Safety Engineering, Vol. 4, Nr 4(14), Warsaw, 2013, pp. 27–39, ISSN 2081-5891
12. General Staff of the Polish Army – Inspectorate Logistics: Antiaircraft missile Grom-I technical description and the operating instructions, Warsaw 1996
13. Yanushevsky, R.: Guidance of unmanned aerial vehicles, CRC Press Taylor & Francis Group,
U.S. 2011, ISBN 978-1-4398-5095-4
Angular Velocity and Intensity Change
of the Basic Vectors of Position Vector
Tangent Space of a Material System
Kinetic Point—Four Examples
Katica R. (Stevanović) Hedrih
Abstract Chapter starts from author’s previous published results about nonlinear
transformations of coordinate systems, from afﬁne space to functional-nonlinear
curvilinear coordinate system and corresponding geometrical and kinematical
invariants along nonlinear transformations of their coordinates from one to other
coordinate system. In a curvilinear coordinate system, coordinates of a geometrical
or kinematical point are not equal as coordinates of its’ corresponding position
vector. Expressions of basic vectors of tangent space of kinetic point vector position
in generalized curvilinear coordinate systems for the cases of orthogonal curvilinear
coordinate systems are derived and four examples are presented. Next, expressions
of change of basic vectors of tangent space of kinetic point vector position with
time, also, are done. In this chapter, new and original expressions of angular
velocity and velocity of dilatations of each of the basic vectors of tangent space of
kinetic point vector position, in four orthogonal curvilinear coordinate systems are
presented. List of these curvilinear coordinate systems are: three-dimensional
elliptical cylindrical curvilinear coordinate system; generalized cylindrical bipolar
curvilinear coordinate system; generalized elliptical curvilinear coordinate system,
and generalized oblate spheroidal curvilinear coordinate system.
1 Introduction
In author’s previously published paper [3–9] difference between linear and nonlinear transformation of coordinates is analyzed and discussed. Also, difference
between afﬁne, linear space and nonlinear, functional space with curvilinear
coordinate system are pointed out.
K.R. (Stevanović) Hedrih (✉)
Department of Mechanics, Mathematical Institute of Serbian Academy of Science
and Arts (SANU), Knez Mihailova 26/III, Belgrde, Serbia
e-mail: khedrih@sbb.rs; khedrih@eunet.rs
K.R. (Stevanović) Hedrih
University of Niš, ul Vojvode Tankosića 3/22, 18000 Niš, Serbia
© Springer International Publishing Switzerland 2016
J. Awrejcewicz (ed.), Dynamical Systems: Theoretical
and Experimental Analysis, Springer Proceedings
in Mathematics & Statistics 182, DOI 10.1007/978-3-319-42408-8_12
145
146
K.R. (Stevanović) Hedrih
In real three-dimensional coordinate system, position vectors of the material–kinetic points of a material system constrained by geometrical holonomic stationary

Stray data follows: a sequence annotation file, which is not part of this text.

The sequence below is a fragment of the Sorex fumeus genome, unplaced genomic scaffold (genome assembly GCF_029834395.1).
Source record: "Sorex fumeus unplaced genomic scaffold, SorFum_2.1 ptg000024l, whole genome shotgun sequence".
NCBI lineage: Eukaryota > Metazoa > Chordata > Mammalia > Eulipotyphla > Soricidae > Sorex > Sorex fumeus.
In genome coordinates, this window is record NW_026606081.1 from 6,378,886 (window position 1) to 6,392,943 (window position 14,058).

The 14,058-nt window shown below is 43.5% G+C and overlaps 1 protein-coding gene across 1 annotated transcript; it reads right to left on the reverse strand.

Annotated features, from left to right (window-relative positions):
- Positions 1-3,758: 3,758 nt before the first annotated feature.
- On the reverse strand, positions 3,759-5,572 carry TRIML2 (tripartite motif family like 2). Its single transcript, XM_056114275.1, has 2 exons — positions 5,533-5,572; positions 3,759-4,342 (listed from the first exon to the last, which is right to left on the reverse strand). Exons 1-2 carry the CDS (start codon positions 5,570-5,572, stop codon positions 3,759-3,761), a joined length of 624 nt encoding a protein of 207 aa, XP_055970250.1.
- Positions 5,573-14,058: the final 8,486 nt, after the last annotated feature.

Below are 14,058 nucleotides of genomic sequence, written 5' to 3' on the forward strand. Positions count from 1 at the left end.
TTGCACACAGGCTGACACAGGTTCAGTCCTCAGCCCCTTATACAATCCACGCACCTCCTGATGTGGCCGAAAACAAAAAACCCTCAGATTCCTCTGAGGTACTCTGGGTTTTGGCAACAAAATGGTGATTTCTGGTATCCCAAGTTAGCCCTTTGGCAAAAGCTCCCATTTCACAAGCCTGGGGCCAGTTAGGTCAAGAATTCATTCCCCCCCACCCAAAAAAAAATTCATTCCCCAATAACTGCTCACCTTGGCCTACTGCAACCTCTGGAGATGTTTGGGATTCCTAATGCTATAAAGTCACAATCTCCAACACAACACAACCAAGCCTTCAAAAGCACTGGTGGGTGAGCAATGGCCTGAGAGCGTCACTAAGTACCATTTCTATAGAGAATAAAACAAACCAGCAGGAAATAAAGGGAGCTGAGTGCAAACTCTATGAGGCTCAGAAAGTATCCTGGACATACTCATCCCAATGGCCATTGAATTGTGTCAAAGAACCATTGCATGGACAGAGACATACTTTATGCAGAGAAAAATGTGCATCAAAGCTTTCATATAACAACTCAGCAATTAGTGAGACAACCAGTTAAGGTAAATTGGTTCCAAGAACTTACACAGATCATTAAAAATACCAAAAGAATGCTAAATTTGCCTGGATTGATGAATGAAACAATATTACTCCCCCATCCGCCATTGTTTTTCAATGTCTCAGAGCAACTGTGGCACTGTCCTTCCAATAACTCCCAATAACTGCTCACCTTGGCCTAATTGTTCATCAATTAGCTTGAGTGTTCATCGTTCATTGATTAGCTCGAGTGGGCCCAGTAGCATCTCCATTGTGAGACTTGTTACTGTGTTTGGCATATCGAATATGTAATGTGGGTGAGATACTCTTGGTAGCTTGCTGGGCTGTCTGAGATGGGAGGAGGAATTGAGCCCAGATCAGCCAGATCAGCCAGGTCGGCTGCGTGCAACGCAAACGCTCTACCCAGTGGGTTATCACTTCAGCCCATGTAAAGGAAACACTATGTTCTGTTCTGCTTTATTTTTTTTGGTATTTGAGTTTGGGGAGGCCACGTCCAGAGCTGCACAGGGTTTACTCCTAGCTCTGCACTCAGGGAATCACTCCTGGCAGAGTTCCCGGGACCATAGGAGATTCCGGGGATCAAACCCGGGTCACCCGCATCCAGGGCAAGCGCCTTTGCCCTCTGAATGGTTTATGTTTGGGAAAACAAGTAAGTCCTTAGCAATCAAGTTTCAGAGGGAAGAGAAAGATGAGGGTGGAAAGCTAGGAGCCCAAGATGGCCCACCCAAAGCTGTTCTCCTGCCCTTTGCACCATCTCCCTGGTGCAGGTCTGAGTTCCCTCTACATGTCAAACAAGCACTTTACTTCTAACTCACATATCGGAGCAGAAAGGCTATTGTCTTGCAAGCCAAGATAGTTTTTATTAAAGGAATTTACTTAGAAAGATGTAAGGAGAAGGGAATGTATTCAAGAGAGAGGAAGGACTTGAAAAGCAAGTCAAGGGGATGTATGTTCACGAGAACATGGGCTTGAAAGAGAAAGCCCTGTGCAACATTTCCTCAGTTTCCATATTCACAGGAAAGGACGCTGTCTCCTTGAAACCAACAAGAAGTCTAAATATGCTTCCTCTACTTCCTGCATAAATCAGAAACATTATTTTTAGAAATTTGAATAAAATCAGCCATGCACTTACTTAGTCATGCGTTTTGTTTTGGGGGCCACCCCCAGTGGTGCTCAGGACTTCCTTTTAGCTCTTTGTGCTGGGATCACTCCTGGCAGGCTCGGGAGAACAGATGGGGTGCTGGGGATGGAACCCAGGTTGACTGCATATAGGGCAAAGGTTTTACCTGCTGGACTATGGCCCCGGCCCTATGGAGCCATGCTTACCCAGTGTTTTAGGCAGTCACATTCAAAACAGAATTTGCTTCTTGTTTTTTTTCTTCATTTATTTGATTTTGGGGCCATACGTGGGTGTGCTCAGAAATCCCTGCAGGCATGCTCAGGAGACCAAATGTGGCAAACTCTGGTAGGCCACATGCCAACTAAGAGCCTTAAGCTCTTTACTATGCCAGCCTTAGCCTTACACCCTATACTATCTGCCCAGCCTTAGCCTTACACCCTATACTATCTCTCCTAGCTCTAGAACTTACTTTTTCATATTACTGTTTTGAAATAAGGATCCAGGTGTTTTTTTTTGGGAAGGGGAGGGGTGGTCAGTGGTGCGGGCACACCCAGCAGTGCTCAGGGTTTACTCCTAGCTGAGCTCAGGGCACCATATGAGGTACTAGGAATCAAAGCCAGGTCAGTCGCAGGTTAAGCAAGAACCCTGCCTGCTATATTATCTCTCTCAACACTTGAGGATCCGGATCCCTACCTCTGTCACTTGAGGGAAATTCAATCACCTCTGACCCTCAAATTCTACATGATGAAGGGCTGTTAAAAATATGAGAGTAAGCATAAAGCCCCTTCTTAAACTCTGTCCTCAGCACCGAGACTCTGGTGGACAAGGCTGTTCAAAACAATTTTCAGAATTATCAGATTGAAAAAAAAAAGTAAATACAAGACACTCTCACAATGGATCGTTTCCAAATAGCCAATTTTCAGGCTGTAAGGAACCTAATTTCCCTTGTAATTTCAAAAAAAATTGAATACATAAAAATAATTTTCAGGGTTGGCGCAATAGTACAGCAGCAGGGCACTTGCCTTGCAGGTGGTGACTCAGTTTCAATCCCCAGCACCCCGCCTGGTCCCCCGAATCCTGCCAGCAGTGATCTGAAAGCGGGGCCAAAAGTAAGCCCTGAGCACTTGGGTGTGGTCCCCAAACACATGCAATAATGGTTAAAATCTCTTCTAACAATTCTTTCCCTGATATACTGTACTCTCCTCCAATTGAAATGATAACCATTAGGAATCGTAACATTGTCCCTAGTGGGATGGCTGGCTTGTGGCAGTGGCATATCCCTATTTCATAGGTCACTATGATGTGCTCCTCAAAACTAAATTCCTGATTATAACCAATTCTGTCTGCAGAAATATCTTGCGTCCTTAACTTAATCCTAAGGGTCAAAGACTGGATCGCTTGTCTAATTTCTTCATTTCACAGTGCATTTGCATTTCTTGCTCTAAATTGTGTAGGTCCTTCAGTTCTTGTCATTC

and nonstationary real constraints (see Refs. [1, 2, 10–13]), are denoted by ρ⃗ðαÞ ðqÞ,
α = 1, 2, 3, . . . , N and each as functions of generalized coordinated qiðαÞ ,
α = 1, 2, 3, . . . , N, i = 1, 2, 3, where N is the total number of material system mass
particles. Basic vectors of each position vector tangent space are denoted by g⃗ðαÞi ,
α = 1, 2, 3, . . . , N, i = 1, 2, 3, and can be expressed in the following form:
g⃗ðαÞi =
∂ρ⃗ðαÞ
, α = 1, 2, 3, . . . , N, i = 1, 2, 3
∂qiðαÞ
ð1Þ
or in the following form:
g⃗ðαÞi =
∂xðαÞ q1ðαÞ , q2ðαÞ , q3ðαÞ
∂qiðαÞ
ı+
⃗
∂yðαÞ q1ðαÞ , q2ðαÞ , q3ðαÞ
∂qiðαÞ
ȷ+
⃗
∂zðαÞ q1ðαÞ , q2ðαÞ , q3ðαÞ
∂qiðαÞ
k⃗
α = 1, 2, 3, . . . , N, i = 1, 2, 3
ð2Þ
Contravariant coordinates of position vectors ρ⃗ðαÞ ðqÞ, α = 1, 2, 3, . . . , N of each
of material system kinetic points are expressed in published Refs. [3–9].
In Refs. [3–9] the change of basic vectors of position vector tangent space of
kinetic point in three-dimensional spaces with curvilinear coordinate system are
derived. Without losing generality, let us list expressions for change of basic
vectors g⃗ðαÞi , α = 1, 2, 3, . . . , N, i = 1, 2, 3 of position vector ρ⃗ðαÞ ðqÞ,
α = 1, 2, 3, . . . , N in three-dimensional tangent space in curvilinear coordinate
system for one kinetic point of material system. For that reason, let us present
derivatives with respect to time of basic vectors g⃗ðαÞi , α = 1, 2, 3, . . . , N, i = 1, 2, 3 of
position vector tangent space, in the following forms:
dg⃗ðαÞ1
= g⃗ðαÞ1 Γ1ðαÞ11 q̇1ðαÞ + Γ1ðαÞ12 q̇2ðαÞ + Γ1ðαÞ13 q̇3ðαÞ +
dt
+ g⃗ðαÞ2 Γ2ðαÞ11 q̇1ðαÞ + Γ2ðαÞ12 q̇2ðαÞ + Γ2ðαÞ13 q̇3ðαÞ +
+ g⃗ðαÞ3 Γ3ðαÞ11 q̇1ðαÞ + Γ3ðαÞ12 q̇2ðαÞ + Γ3ðαÞ13 q̇3ðαÞ
dg⃗ðαÞ2 1
= ΓðαÞ21 g⃗ðαÞ1 + Γ2ðαÞ21 g⃗ðαÞ2 + Γ3ðαÞ21 g⃗ðαÞ3 q̇1ðαÞ +
dt
+ Γ1ðαÞ22 g⃗ðαÞ1 + Γ2ðαÞ22 g⃗ðαÞ2 + Γ3ðαÞ22 g⃗ðαÞ3 q̇2ðαÞ +
+ Γ1ðαÞ23 g⃗ðαÞ1 + Γ2ðαÞ23 g⃗ðαÞ2 + Γ3ðαÞ23 g⃗ðαÞ3 q̇3ðαÞ
ð3Þ
ð4Þ
Angular Velocity and Intensity Change of the Basic Vectors …
147
dg⃗ðαÞ3 1
= ΓðαÞ31 g⃗ðαÞ1 + Γ2ðαÞ31 g⃗ðαÞ2 + Γ3ðαÞ31 g⃗ðαÞ3 q̇1ðαÞ +
dt
ð5Þ
+ Γ1ðαÞ32 g⃗ðαÞ1 + Γ2ðαÞ32 g⃗ðαÞ2 + Γ3ðαÞ32 g⃗ðαÞ3 q̇2ðαÞ +
+ Γ1ðαÞ33 g⃗ðαÞ1 + Γ2ðαÞ33 g⃗ðαÞ2 + Γ3ðαÞ33 g⃗ðαÞ3 q̇3ðαÞ
Let us suppose that each position vector tangent space of each kinetic point is
three-dimensional and deﬁned in orthogonal curvilinear coordinates qiðαÞ ,
α = 1, 2, 3, . . . , N, i = 1, 2, 3, then is valid [3–9]
*
Â
Ã
dg⃗ðαÞi
= g⃗ðαÞi + ω⃗pðαÞi , g⃗ðαÞi , α = 1, 2, 3, . . . , N, i = 1, 2, 3
dt
ð6Þ
Then, on the basis (6), let us separate in expressions (3), (4), and (5) of the
dg⃗
corresponding derivatives dtðαÞi , α = 1, 2, 3, . . . , N, i = 1, 2, 3, of the basic vectors
g⃗ðαÞi , α = 1, 2, 3, . . . , N, i = 1, 2, 3 of position vector ρ⃗ðαÞ ðqÞ, α = 1, 2, 3, . . . , N
*
*
tangent space terms which correspond to terms of the relative derivatives g⃗ðαÞ1 , g⃗ðαÞ2
*
and g⃗ðαÞ3 , α = 1, 2, 3, . . . , N in the following forms:
*
g⃗ðαÞ1 = g⃗ðαÞ1 Γ1ðαÞ11 q̇1ðαÞ + Γ1ðαÞ12 q̇2ðαÞ + Γ1ðαÞ13 q̇3ðαÞ
*
g⃗ðαÞ2 = g⃗ðαÞ2 Γ2ðαÞ21 q̇1ðαÞ + Γ2ðαÞ22 q̇2ðαÞ + Γ2ðαÞ23 q̇3ðαÞ
*
g⃗ðαÞ3 = g⃗ðαÞ3 Γ3ðαÞ31 q̇1ðαÞ + Γ3ðαÞ32 q̇2ðαÞ + Γ3ðαÞ33 q̇3ðαÞ , α = 1, 2, 3, . . . , N
*
*
ð7Þ
*
These vector terms, g⃗ðαÞ1 , g⃗ðαÞ2 and g⃗ðαÞ3 , α = 1, 2, 3, . . . , N deﬁned by expressions (7) represent vectors of relative velocity of basic vectors extensions and is